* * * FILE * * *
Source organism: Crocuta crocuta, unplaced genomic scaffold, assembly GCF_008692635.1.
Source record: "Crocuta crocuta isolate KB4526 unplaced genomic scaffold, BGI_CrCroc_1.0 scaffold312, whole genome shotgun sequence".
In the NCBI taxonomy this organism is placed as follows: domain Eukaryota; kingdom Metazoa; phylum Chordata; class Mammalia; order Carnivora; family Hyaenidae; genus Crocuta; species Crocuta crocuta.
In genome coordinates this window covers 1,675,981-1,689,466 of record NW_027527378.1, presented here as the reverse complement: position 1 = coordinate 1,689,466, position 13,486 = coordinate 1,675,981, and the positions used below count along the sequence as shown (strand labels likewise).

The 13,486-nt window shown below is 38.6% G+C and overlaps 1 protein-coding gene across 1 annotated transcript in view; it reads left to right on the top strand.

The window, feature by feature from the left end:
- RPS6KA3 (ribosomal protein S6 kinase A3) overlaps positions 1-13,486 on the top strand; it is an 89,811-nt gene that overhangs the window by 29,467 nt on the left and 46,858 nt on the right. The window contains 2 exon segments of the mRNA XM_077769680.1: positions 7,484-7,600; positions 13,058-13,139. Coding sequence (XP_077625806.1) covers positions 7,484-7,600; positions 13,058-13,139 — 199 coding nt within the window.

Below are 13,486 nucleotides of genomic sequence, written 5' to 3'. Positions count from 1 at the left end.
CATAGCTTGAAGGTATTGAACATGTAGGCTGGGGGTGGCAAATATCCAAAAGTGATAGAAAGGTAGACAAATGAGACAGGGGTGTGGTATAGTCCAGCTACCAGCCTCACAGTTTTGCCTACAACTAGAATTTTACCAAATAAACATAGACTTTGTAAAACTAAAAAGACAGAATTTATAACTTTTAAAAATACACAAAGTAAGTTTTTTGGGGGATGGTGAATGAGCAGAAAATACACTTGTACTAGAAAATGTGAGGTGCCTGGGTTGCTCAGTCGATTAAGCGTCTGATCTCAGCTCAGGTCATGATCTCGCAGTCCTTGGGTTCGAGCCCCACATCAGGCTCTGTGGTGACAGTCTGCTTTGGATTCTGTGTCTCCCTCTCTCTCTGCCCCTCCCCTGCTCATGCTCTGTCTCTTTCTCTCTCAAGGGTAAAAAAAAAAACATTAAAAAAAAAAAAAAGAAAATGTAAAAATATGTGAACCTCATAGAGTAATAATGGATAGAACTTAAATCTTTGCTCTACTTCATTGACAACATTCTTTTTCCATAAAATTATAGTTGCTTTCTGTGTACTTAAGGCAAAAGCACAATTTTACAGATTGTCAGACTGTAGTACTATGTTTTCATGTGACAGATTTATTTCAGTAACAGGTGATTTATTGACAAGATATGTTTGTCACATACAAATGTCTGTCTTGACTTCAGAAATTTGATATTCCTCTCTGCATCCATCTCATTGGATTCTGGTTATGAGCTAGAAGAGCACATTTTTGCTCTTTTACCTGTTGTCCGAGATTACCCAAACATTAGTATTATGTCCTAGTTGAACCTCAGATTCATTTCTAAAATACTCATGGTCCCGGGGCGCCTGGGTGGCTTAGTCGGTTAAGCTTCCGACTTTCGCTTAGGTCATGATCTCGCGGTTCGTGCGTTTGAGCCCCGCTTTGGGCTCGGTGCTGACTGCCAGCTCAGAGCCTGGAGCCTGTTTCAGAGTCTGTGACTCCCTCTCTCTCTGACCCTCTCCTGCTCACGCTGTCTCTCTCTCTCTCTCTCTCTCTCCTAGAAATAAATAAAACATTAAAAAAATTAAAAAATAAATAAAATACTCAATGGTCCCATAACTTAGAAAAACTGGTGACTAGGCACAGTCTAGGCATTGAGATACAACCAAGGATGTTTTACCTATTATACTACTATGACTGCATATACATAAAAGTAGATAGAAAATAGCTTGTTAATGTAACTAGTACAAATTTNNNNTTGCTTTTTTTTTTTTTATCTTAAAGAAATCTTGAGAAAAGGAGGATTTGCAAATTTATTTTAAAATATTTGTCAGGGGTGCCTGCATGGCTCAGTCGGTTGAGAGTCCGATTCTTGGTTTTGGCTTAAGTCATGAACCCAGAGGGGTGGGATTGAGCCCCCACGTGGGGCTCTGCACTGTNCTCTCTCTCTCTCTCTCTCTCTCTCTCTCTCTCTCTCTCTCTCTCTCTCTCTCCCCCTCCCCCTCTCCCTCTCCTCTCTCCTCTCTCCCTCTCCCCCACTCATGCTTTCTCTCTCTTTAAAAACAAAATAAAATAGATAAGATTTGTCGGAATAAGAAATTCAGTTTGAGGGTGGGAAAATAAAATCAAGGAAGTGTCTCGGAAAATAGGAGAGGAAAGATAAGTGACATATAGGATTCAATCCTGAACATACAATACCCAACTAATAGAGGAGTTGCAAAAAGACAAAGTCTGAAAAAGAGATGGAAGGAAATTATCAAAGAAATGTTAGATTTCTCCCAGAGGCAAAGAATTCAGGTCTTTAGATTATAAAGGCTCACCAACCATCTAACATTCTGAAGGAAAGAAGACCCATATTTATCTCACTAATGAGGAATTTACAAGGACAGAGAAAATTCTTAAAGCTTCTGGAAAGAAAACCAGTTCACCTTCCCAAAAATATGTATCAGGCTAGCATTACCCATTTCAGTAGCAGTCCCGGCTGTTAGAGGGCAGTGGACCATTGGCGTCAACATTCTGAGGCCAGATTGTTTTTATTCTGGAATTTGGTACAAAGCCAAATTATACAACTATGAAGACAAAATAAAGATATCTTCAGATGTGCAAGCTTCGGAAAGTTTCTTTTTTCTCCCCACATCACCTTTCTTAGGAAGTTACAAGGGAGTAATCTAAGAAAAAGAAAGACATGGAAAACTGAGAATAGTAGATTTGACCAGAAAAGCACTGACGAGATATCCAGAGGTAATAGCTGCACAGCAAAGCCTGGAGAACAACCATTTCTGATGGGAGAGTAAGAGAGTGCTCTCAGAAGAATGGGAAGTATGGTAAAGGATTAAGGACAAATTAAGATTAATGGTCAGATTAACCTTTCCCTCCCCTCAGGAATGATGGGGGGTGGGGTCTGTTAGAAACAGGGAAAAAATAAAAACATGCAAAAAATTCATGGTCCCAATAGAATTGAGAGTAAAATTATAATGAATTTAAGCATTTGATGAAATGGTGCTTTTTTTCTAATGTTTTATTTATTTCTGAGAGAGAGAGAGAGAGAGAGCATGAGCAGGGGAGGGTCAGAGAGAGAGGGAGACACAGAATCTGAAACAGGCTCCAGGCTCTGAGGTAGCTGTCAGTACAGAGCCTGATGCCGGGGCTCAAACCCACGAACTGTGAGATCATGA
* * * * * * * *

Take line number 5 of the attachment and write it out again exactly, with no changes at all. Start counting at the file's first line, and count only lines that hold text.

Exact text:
The 13,486-nt window shown below is 38.6% G+C and overlaps 1 protein-coding gene across 1 annotated transcript in view; it reads left to right on the top strand.